Tony's Captors spoke a mix of Middle Eastern and South Asian languages, from Urdu to Pashto. They also randomly speak Hungarian.
Tony’s Captors spoke a mix of Middle Eastern and South Asian languages, from Urdu to Pashto. They also randomly speak Hungarian.

I had the same questions as David before I read his letter to the editors, but mine were targeted at Marvel movies. In our age, the propaganda moved from a literary platform to a cinematic one, and impressionable young minds were sucked into the fray. We can see this in the first Ironman movie as compared to the comic book. Tony Stark is captured by Vietnamese terrorists in the first issue- the introduction of Ironman comics coincided with the Vietnam War. In the movie, his enemies became an amalgamation of Middle Eastern and South Asian men; either all people of my skin colour were enemies, or it just hadn’t been decided which type of “brown” was to be held in American disregard. This is not the only instance of this happening, especially outside of the Marvel cinematic universe. The reasons for the propaganda against specific country can be explained by way of politics and economics.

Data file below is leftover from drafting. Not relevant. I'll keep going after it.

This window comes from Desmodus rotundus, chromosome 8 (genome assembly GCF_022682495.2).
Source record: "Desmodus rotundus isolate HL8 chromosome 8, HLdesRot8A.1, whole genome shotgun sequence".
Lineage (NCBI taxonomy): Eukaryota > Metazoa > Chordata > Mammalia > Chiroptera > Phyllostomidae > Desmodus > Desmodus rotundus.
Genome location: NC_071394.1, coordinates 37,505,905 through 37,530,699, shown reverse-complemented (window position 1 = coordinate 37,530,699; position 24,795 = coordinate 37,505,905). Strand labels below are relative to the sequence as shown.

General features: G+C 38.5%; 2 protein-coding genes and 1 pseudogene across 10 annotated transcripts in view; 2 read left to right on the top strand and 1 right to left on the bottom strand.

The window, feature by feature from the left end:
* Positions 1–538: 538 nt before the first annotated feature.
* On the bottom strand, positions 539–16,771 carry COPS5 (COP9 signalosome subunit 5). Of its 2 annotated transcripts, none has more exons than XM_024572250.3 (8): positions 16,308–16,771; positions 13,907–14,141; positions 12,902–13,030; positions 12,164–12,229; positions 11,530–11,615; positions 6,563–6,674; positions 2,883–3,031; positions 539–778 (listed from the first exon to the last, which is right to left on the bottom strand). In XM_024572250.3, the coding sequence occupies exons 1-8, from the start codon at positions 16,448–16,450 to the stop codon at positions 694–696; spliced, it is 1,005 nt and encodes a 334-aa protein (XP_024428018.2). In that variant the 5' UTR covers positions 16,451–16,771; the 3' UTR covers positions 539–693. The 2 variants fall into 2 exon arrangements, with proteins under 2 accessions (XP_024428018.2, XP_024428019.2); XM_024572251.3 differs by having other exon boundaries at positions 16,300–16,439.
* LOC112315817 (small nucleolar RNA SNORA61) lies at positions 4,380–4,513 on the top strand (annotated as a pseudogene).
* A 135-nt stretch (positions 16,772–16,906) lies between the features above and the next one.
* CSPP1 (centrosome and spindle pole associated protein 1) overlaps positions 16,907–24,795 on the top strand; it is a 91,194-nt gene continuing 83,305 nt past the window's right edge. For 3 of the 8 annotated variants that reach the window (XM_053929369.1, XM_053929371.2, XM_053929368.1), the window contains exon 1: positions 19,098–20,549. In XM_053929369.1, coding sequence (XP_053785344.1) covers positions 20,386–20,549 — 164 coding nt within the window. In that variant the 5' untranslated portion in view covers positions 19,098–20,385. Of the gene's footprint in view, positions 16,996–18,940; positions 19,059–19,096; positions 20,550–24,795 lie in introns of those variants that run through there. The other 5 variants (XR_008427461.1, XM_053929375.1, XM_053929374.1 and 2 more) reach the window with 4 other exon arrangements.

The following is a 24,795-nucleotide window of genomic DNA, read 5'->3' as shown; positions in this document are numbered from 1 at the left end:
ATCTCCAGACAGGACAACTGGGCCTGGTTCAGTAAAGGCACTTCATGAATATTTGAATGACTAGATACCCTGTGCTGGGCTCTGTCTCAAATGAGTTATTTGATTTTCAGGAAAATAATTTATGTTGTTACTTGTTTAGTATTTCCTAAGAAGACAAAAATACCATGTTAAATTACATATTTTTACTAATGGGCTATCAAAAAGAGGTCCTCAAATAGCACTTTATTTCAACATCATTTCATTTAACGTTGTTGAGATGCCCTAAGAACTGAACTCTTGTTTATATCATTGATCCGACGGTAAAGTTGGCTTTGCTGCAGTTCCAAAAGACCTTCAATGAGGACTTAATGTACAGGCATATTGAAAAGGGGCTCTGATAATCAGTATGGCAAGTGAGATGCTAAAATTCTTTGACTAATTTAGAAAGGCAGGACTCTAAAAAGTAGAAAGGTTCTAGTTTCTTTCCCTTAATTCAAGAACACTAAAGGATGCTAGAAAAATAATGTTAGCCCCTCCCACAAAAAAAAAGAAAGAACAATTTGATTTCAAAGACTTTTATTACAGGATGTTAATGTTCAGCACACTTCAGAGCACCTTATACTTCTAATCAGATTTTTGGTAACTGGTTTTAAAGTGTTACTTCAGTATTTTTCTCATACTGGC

In his book, “In Spite of the Gods: The Rise of Modern India”, Edward Luce has much to say of America’s relationships with India and China, both growing economic super powers. “…India is seen as the only country that could counterbalance China’s rise as a global power. America has watched China’s emergence with growing anxiety… The world appears to be on a trajectory where relations between the three big powers will outweigh all other ties as the twenty first century unfolds. The nodal point in the triangle is, of course, the United States. Short of war, however, the United States cannot prevent China from rising as a global power. So America will continue to assist India’s rise as a counterbalancing force…”